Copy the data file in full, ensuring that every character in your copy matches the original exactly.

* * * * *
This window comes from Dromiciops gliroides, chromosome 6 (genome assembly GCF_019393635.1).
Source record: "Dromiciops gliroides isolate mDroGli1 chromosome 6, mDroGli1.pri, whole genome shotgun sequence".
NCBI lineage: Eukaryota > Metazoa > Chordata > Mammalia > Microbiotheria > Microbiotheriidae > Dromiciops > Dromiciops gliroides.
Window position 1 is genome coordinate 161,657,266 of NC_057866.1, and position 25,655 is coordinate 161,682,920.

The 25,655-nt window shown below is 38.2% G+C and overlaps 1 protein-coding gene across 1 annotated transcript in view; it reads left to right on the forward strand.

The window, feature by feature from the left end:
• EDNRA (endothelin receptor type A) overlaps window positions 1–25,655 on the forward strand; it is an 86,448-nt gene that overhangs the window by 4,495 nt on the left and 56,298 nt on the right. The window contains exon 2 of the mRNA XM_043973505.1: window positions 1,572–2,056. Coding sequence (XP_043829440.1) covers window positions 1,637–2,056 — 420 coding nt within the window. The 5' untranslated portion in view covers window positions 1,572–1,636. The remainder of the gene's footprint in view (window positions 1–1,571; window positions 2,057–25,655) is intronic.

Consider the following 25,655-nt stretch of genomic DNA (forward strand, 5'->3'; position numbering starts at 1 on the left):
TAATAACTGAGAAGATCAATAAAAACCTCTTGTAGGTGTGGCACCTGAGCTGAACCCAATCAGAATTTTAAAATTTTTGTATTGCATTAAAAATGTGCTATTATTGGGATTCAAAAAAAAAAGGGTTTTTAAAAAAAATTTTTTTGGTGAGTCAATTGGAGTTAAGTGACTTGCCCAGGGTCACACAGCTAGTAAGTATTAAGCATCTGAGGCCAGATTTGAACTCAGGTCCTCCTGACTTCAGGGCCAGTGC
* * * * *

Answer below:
This window comes from Dromiciops gliroides, chromosome 6 (genome assembly GCF_019393635.1).
Source record: "Dromiciops gliroides isolate mDroGli1 chromosome 6, mDroGli1.pri, whole genome shotgun sequence".
NCBI lineage: Eukaryota > Metazoa > Chordata > Mammalia > Microbiotheria > Microbiotheriidae > Dromiciops > Dromiciops gliroides.
Window position 1 is genome coordinate 161,657,266 of NC_057866.1, and position 25,655 is coordinate 161,682,920.

The 25,655-nt window shown below is 38.2% G+C and overlaps 1 protein-coding gene across 1 annotated transcript in view; it reads left to right on the forward strand.

The window, feature by feature from the left end:
• EDNRA (endothelin receptor type A) overlaps window positions 1–25,655 on the forward strand; it is an 86,448-nt gene that overhangs the window by 4,495 nt on the left and 56,298 nt on the right. The window contains exon 2 of the mRNA XM_043973505.1: window positions 1,572–2,056. Coding sequence (XP_043829440.1) covers window positions 1,637–2,056 — 420 coding nt within the window. The 5' untranslated portion in view covers window positions 1,572–1,636. The remainder of the gene's footprint in view (window positions 1–1,571; window positions 2,057–25,655) is intronic.

Consider the following 25,655-nt stretch of genomic DNA (forward strand, 5'->3'; position numbering starts at 1 on the left):
TAATAACTGAGAAGATCAATAAAAACCTCTTGTAGGTGTGGCACCTGAGCTGAACCCAATCAGAATTTTAAAATTTTTGTATTGCATTAAAAATGTGCTATTATTGGGATTCAAAAAAAAAAGGGTTTTTAAAAAAAATTTTTTTGGTGAGTCAATTGGAGTTAAGTGACTTGCCCAGGGTCACACAGCTAGTAAGTATTAAGCATCTGAGGCCAGATTTGAACTCAGGTCCTCCTGACTTCAGGGCCAGTGC